H&M Foundation launches project where captured CO2 from clothing feeds plants
The H&M Foundation has participated in a new project called the Carbon Looper where clothing, after being treated with a solution, captures CO2 from the air and then releases it as nutrition for plants.
The innovation is currently being tested in the hydroponic garden at the restaurant Fotografiska in Stockholm.
It was created as part of the Planet First program that was initiated by the H&M Foundation and the Hong Kong Research Institute of Textiles and Apparel (HKRITA). The partners said the project aims to find ways to lower carbon dioxide levels in the atmosphere, which it considers an urgent priority.
The Carbon Looper project sees cotton garments treated with an amine-containing solution that makes the surface of the fabric capture carbon dioxide from the surrounding air. The carbon dioxide can then be released from the fabric by being heated to 30-40°C where it can naturally be taken up by the plants during photosynthesis.
Currently research involves live testing the innovation in collaboration with the restaurant Fotografiska, where the staff will wear Carbon Loopers in the form of aprons. The restaurant was chosen because of its hydroponic garden in the basement, which will serves as a CO2 release facility. In parallel to this research is also currently underway to improve and scale the technology.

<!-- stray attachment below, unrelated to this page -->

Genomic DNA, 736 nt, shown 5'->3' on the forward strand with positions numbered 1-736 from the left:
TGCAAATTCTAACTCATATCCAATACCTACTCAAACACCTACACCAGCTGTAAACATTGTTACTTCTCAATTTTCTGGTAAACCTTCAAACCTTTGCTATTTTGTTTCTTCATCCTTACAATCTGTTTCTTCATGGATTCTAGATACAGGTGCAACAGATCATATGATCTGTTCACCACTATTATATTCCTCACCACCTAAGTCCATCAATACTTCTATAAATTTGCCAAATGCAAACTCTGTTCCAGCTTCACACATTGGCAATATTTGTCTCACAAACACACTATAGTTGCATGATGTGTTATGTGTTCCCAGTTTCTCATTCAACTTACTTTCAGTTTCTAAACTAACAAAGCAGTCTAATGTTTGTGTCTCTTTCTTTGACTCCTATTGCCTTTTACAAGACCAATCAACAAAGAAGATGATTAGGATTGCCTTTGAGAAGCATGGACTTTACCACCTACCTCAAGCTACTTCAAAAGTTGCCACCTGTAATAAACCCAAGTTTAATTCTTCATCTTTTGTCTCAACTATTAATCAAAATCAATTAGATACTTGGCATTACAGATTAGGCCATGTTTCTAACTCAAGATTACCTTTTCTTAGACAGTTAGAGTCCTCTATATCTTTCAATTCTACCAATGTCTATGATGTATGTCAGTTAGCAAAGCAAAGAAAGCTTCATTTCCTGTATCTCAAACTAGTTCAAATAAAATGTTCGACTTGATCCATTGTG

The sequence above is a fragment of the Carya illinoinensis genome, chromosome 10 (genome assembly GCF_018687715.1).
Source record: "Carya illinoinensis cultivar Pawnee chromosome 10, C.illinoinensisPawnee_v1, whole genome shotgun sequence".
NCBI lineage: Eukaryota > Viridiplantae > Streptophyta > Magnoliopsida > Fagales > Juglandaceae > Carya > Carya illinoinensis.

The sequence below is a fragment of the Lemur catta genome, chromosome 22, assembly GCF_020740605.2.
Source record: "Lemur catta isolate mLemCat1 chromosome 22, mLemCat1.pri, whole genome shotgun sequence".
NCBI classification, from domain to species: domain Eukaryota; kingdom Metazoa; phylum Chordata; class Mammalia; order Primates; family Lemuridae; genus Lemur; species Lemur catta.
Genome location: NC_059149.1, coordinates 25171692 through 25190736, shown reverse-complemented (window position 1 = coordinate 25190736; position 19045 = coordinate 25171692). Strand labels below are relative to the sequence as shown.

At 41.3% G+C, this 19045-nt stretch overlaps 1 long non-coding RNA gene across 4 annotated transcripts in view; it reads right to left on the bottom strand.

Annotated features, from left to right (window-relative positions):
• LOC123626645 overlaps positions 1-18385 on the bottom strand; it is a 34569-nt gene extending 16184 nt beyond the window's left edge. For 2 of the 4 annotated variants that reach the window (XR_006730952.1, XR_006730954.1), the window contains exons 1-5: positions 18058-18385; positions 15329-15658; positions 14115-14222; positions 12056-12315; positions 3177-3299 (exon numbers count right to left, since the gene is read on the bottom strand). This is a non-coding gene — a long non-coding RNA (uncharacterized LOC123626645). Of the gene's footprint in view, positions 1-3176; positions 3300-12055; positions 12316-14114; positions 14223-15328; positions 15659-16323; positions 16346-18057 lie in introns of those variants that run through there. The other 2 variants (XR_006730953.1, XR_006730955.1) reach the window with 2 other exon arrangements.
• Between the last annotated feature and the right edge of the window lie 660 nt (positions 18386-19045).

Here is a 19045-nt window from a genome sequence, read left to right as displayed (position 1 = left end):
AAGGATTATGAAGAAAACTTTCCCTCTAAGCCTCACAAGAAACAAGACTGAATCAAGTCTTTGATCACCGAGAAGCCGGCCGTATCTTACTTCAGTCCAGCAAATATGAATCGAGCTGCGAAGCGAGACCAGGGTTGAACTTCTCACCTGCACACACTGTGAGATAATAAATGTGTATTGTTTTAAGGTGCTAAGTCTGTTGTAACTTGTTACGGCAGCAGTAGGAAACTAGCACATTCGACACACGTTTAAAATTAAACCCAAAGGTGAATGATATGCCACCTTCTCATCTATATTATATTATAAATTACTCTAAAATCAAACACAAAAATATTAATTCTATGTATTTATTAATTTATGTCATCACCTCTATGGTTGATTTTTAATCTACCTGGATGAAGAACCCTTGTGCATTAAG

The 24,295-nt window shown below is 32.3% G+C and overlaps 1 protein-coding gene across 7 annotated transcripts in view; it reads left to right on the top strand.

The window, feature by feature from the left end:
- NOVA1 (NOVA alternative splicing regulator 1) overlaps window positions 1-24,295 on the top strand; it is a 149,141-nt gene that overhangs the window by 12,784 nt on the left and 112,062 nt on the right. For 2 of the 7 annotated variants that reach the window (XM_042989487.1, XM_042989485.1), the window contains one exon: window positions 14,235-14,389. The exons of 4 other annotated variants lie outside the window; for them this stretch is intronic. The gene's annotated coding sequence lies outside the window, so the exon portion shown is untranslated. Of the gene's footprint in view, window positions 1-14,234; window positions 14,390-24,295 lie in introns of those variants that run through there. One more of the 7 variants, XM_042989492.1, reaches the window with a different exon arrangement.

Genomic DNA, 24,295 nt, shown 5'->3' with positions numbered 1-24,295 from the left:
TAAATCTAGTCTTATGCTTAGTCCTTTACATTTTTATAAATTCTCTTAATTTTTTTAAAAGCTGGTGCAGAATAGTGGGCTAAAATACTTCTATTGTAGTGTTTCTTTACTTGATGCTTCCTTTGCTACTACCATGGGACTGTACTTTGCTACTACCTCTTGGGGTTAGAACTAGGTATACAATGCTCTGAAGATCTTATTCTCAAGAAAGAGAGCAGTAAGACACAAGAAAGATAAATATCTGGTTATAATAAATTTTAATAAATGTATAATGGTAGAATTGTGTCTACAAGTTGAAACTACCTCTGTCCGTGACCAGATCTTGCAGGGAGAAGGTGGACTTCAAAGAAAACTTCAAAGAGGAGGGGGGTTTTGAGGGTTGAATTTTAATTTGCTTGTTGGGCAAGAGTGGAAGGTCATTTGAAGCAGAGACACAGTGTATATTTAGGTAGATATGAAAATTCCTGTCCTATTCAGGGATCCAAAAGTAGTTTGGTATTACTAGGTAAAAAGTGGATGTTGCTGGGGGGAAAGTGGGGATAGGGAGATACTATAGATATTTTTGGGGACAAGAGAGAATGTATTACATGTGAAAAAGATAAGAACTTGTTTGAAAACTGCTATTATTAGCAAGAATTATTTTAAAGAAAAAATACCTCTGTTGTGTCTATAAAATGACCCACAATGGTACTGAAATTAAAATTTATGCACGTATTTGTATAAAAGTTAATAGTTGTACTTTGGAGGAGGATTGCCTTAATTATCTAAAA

The amount of CO2 that is captured by a garment per day is approximately equivalent to 1/3 of the amount that a tree absorbs. That means, the partners claim, that after around three "loop-cycles" the garment has effectively climate-neutralised itself, and starts having a climate positive effect.
Christiane Dolva, Strategy Lead at H&M Foundation said: “Our Planet First program with HKRITA is a perfect example of how we inspire industry-wide change by openly sharing proof of concepts. We don’t have time for the traditional and the slow, therefore we are not aiming for perfect but to get the solutions out of the lab as quickly as possible to be tested and improved, and to inspire others and spur collaborations that can ultimately lead to scale and adoption.”
Edwin Keh, Chief Executive Officer at HKRITA added: “Anything we do in the lab is only useful once it gets out of the lab. The Carbon Looper is one of a series of projects we have been working on to see if we can achieve carbon neutrality for the textile, apparel and fashion industry."